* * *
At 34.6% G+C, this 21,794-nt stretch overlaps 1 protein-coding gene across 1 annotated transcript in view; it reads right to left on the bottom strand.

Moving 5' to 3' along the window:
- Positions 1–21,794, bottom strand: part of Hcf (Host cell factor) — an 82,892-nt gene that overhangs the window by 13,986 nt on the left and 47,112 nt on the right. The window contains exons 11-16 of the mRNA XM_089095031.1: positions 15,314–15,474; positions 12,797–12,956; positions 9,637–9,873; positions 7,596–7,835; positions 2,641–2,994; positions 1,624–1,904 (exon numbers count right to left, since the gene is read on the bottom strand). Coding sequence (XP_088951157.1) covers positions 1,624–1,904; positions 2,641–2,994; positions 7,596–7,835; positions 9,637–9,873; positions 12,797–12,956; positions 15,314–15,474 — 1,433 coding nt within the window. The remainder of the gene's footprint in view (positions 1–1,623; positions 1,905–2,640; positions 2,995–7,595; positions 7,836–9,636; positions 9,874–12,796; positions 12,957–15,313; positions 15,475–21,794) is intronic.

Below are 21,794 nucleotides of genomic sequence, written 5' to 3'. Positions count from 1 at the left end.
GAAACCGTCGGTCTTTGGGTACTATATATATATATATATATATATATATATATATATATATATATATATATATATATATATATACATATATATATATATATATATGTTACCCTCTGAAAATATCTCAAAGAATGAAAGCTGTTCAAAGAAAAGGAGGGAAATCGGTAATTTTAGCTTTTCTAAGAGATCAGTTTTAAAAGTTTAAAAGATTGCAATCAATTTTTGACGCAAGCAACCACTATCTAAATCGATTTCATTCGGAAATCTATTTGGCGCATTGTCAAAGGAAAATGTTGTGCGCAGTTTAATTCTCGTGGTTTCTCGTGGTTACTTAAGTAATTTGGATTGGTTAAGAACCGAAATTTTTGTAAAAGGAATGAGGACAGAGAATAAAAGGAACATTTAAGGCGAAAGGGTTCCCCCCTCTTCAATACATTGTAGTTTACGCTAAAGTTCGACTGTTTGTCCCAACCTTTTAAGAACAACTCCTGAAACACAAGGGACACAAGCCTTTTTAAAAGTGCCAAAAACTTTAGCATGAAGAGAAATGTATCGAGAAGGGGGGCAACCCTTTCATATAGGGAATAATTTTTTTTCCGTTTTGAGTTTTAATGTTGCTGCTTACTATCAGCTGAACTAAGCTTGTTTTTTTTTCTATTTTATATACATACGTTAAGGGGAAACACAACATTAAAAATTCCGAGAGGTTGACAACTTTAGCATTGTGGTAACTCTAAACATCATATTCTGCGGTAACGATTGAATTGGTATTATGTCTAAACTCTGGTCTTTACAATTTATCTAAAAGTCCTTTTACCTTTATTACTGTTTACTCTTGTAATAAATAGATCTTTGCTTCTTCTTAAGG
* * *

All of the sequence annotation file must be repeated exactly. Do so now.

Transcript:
At 34.6% G+C, this 21,794-nt stretch overlaps 1 protein-coding gene across 1 annotated transcript in view; it reads right to left on the bottom strand.

Moving 5' to 3' along the window:
- Positions 1–21,794, bottom strand: part of Hcf (Host cell factor) — an 82,892-nt gene that overhangs the window by 13,986 nt on the left and 47,112 nt on the right. The window contains exons 11-16 of the mRNA XM_089095031.1: positions 15,314–15,474; positions 12,797–12,956; positions 9,637–9,873; positions 7,596–7,835; positions 2,641–2,994; positions 1,624–1,904 (exon numbers count right to left, since the gene is read on the bottom strand). Coding sequence (XP_088951157.1) covers positions 1,624–1,904; positions 2,641–2,994; positions 7,596–7,835; positions 9,637–9,873; positions 12,797–12,956; positions 15,314–15,474 — 1,433 coding nt within the window. The remainder of the gene's footprint in view (positions 1–1,623; positions 1,905–2,640; positions 2,995–7,595; positions 7,836–9,636; positions 9,874–12,796; positions 12,957–15,313; positions 15,475–21,794) is intronic.

Below are 21,794 nucleotides of genomic sequence, written 5' to 3'. Positions count from 1 at the left end.
GAAACCGTCGGTCTTTGGGTACTATATATATATATATATATATATATATATATATATATATATATATATATATATATATATATACATATATATATATATATATATGTTACCCTCTGAAAATATCTCAAAGAATGAAAGCTGTTCAAAGAAAAGGAGGGAAATCGGTAATTTTAGCTTTTCTAAGAGATCAGTTTTAAAAGTTTAAAAGATTGCAATCAATTTTTGACGCAAGCAACCACTATCTAAATCGATTTCATTCGGAAATCTATTTGGCGCATTGTCAAAGGAAAATGTTGTGCGCAGTTTAATTCTCGTGGTTTCTCGTGGTTACTTAAGTAATTTGGATTGGTTAAGAACCGAAATTTTTGTAAAAGGAATGAGGACAGAGAATAAAAGGAACATTTAAGGCGAAAGGGTTCCCCCCTCTTCAATACATTGTAGTTTACGCTAAAGTTCGACTGTTTGTCCCAACCTTTTAAGAACAACTCCTGAAACACAAGGGACACAAGCCTTTTTAAAAGTGCCAAAAACTTTAGCATGAAGAGAAATGTATCGAGAAGGGGGGCAACCCTTTCATATAGGGAATAATTTTTTTTCCGTTTTGAGTTTTAATGTTGCTGCTTACTATCAGCTGAACTAAGCTTGTTTTTTTTTCTATTTTATATACATACGTTAAGGGGAAACACAACATTAAAAATTCCGAGAGGTTGACAACTTTAGCATTGTGGTAACTCTAAACATCATATTCTGCGGTAACGATTGAATTGGTATTATGTCTAAACTCTGGTCTTTACAATTTATCTAAAAGTCCTTTTACCTTTATTACTGTTTACTCTTGTAATAAATAGATCTTTGCTTCTTCTTAAGG